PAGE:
How Long Does Xanax Stay In Your System Urine Blood & Hair

Xanax is by far the most popular brand name drug in the benzodiazepine drug class. Usually prescribed to treat anxiety, sleep disorders, and seizures, benzodiazepines are a sedative at low dosages and provides a state of high when abused at high dosages. Because it is a sedative, certain types of jobs, most commonly those that involve the use of heavy equipment, often require drug tests to ensure that workers aren’t using or abusing the drug, due to the safety issues that could arise from such use.

Determining Exactly How Long Xanax Will Stay in Your System Blood Urine & Hair

There are a number of factors that affect how long Xanax remains within the bodily system, including:

  • Height and weight
  • Percentage of body fat
  • Duration of time that drug has been taken
  • Amount of drug that has been taken
  • Metabolism speed
  • General health of both the liver and the kidneys

The higher the value of the above (except the last two), the longer that Xanax remains in the system. Metabolism speed is just the opposite. The faster the speed, the shorter Xanax stays in the system. Finally, while there is no numeric value that can be assigned to the health of the kidneys and liver, the healthier they are, the less time it remains in the system.

On average, a healthy adult taking Xanax doses as prescribed by a doctor, has a half-life of approximately 12 hours. This means that roughly half of the drug present in the body will be removed every 12 hours. What that means is it takes about 5 – 6 half-lifes (12 hours) for the drug to be fully flushed from the body. Compared to most other drugs, this is a reasonably long half-life.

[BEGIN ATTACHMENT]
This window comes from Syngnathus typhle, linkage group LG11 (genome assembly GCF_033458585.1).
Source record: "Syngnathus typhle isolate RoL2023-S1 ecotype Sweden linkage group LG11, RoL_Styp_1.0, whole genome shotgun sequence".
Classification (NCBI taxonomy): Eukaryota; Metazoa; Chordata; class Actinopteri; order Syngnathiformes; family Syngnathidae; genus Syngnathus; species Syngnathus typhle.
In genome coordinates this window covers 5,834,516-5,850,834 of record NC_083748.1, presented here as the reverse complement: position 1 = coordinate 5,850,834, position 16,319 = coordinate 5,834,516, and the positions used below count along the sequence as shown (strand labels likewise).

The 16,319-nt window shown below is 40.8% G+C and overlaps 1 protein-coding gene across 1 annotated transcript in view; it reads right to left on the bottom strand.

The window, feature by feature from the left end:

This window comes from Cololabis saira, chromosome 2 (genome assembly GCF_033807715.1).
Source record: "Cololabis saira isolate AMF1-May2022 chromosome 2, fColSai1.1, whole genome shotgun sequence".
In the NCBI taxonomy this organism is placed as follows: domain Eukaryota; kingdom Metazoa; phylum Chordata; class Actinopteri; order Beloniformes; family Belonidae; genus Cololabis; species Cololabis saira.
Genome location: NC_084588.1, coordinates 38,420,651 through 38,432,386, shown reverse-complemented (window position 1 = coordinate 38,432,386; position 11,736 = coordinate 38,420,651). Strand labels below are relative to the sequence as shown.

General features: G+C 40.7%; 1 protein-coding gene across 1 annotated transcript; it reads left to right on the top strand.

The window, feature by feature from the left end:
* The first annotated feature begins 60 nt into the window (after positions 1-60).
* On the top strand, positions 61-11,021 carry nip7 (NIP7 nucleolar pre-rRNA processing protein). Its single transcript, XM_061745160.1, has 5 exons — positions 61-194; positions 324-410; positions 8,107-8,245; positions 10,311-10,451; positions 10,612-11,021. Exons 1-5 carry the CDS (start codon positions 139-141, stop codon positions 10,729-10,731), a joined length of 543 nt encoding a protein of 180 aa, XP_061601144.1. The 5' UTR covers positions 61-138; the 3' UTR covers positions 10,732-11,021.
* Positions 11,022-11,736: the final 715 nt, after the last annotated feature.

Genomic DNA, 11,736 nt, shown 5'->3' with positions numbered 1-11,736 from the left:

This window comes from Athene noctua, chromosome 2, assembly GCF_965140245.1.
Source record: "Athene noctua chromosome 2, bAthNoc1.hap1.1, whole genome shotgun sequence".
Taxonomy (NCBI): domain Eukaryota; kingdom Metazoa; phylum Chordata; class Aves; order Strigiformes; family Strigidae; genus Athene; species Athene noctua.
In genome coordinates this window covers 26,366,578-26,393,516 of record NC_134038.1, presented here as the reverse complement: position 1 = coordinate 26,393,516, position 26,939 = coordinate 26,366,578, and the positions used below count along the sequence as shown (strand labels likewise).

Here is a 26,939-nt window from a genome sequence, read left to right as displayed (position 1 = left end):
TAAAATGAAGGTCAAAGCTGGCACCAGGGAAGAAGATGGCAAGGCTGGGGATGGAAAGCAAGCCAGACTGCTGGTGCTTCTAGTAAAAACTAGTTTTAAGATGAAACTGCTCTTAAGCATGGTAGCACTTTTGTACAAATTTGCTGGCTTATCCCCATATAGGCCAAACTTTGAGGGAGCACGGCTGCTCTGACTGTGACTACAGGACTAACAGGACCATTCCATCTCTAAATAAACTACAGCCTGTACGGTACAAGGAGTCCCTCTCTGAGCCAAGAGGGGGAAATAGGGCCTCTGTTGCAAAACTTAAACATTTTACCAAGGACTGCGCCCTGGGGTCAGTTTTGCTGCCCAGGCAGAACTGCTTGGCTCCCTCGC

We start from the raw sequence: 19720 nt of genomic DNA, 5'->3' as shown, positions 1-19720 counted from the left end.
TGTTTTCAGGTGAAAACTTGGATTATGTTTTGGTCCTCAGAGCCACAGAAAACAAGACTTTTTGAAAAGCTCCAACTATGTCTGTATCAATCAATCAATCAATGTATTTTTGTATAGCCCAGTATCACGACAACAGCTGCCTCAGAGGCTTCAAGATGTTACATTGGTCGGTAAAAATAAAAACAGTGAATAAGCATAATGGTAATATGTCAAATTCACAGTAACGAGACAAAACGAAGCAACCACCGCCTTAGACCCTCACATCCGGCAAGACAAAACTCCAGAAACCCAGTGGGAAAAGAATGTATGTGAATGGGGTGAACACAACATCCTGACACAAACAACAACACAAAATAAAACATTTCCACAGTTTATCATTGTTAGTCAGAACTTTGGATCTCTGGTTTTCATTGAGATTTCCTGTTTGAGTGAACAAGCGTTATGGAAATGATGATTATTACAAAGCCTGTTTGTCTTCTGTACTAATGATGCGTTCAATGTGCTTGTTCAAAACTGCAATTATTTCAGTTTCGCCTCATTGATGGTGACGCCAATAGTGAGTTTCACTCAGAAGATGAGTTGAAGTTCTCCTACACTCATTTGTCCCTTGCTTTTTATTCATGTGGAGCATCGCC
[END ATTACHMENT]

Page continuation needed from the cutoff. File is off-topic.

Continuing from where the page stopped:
This means Xanax will be detectable and present in the system of an average person taking a normal amount of Xanax for about 2.5 to 3 days

Furthermore, the duration of that half-life is more variable than with most other drugs, particularly if a person is a heavy user of Xanax. In chronic Xanax users with weak livers the half-life is often well above the average of 12 hours, easily approaching 20 hours, which corresponds to roughly a week before the drug completely leaves the body. In extreme cases, the half-life may even be multiple days, resulting in weeks before the drug leaves the system.

More About Drug Testing and Xanax

As noted above, drug tests for benzodiazepine are particularly common in professions that involve the use of heavy machinery, like construction or transportation jobs. For those subject to such drug tests, the amount of time that Xanax can be detected depends primarily on the type of test.

Of the four type of tests that can detect benzodiazepine, blood tests can detect it for the least amount of time. Most blood tests can detect the drug from about a minute or so after it is taken until approximately one day after it was last taken. This means that the drug is still in the system, but simply isn’t detectable within the blood.

Saliva tests, conversely, can detect the drug seconds after it is first taken, if taken orally, or minutes after otherwise and can usually detect the drug as long as it remains within the system (i.e. 2.5 to 3 days).

Urine & Hair Follicle Xanax Tests

Testing for Xanax in the bodyUrine tests and hair follicle tests can detect leftover traces of the drug even after the main ingredient has effectively left the system. Urine tests begin to detect the drug a few hours after it is first taken and tend to detect the drug for up to a day beyond when it leaves the system (4 days total), at least in prescription users. In chronic users a urine test will likely detect the drug for up to a week.

Hair follicle tests, while very rare, can potentially detect traces of the drug for up to a month after use in prescription users and twice that length of time in chronic users. However, they usually won’t detect the presence of the drug for the first few days after use.